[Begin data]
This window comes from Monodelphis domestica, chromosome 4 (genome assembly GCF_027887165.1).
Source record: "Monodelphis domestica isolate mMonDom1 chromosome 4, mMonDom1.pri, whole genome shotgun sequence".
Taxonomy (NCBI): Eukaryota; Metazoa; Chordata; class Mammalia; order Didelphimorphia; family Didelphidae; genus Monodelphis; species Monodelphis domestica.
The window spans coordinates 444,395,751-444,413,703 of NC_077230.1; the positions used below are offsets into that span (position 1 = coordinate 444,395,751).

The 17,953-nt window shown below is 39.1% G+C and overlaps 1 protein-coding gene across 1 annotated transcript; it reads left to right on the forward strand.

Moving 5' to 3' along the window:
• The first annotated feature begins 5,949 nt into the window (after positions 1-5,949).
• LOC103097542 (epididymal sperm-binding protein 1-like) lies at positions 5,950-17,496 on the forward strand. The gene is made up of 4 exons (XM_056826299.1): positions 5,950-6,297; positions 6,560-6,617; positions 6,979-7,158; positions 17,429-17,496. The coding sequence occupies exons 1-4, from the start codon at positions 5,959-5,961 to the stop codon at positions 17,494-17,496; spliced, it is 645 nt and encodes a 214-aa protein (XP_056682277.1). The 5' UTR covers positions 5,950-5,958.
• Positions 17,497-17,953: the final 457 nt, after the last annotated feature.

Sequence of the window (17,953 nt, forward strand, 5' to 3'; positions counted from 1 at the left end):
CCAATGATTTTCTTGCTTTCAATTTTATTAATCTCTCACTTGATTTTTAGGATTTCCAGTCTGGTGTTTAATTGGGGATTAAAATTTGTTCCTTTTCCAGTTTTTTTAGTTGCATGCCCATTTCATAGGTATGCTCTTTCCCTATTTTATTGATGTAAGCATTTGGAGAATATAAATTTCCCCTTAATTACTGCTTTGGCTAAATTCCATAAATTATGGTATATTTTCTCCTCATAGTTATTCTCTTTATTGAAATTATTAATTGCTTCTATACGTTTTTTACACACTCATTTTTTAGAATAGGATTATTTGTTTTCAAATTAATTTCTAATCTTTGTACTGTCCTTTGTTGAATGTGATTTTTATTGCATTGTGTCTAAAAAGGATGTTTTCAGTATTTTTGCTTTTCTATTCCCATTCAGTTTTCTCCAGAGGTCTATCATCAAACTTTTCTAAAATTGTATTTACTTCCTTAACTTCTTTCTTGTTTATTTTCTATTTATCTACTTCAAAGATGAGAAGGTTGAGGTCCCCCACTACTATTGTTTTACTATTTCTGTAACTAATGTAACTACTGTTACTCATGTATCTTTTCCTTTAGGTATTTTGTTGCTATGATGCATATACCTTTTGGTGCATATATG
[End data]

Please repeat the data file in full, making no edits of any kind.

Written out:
This window comes from Monodelphis domestica, chromosome 4 (genome assembly GCF_027887165.1).
Source record: "Monodelphis domestica isolate mMonDom1 chromosome 4, mMonDom1.pri, whole genome shotgun sequence".
Taxonomy (NCBI): Eukaryota; Metazoa; Chordata; class Mammalia; order Didelphimorphia; family Didelphidae; genus Monodelphis; species Monodelphis domestica.
The window spans coordinates 444,395,751-444,413,703 of NC_077230.1; the positions used below are offsets into that span (position 1 = coordinate 444,395,751).

The 17,953-nt window shown below is 39.1% G+C and overlaps 1 protein-coding gene across 1 annotated transcript; it reads left to right on the forward strand.

Moving 5' to 3' along the window:
• The first annotated feature begins 5,949 nt into the window (after positions 1-5,949).
• LOC103097542 (epididymal sperm-binding protein 1-like) lies at positions 5,950-17,496 on the forward strand. The gene is made up of 4 exons (XM_056826299.1): positions 5,950-6,297; positions 6,560-6,617; positions 6,979-7,158; positions 17,429-17,496. The coding sequence occupies exons 1-4, from the start codon at positions 5,959-5,961 to the stop codon at positions 17,494-17,496; spliced, it is 645 nt and encodes a 214-aa protein (XP_056682277.1). The 5' UTR covers positions 5,950-5,958.
• Positions 17,497-17,953: the final 457 nt, after the last annotated feature.

Sequence of the window (17,953 nt, forward strand, 5' to 3'; positions counted from 1 at the left end):
CCAATGATTTTCTTGCTTTCAATTTTATTAATCTCTCACTTGATTTTTAGGATTTCCAGTCTGGTGTTTAATTGGGGATTAAAATTTGTTCCTTTTCCAGTTTTTTTAGTTGCATGCCCATTTCATAGGTATGCTCTTTCCCTATTTTATTGATGTAAGCATTTGGAGAATATAAATTTCCCCTTAATTACTGCTTTGGCTAAATTCCATAAATTATGGTATATTTTCTCCTCATAGTTATTCTCTTTATTGAAATTATTAATTGCTTCTATACGTTTTTTACACACTCATTTTTTAGAATAGGATTATTTGTTTTCAAATTAATTTCTAATCTTTGTACTGTCCTTTGTTGAATGTGATTTTTATTGCATTGTGTCTAAAAAGGATGTTTTCAGTATTTTTGCTTTTCTATTCCCATTCAGTTTTCTCCAGAGGTCTATCATCAAACTTTTCTAAAATTGTATTTACTTCCTTAACTTCTTTCTTGTTTATTTTCTATTTATCTACTTCAAAGATGAGAAGGTTGAGGTCCCCCACTACTATTGTTTTACTATTTCTGTAACTAATGTAACTACTGTTACTCATGTATCTTTTCCTTTAGGTATTTTGTTGCTATGATGCATATACCTTTTGGTGCATATATG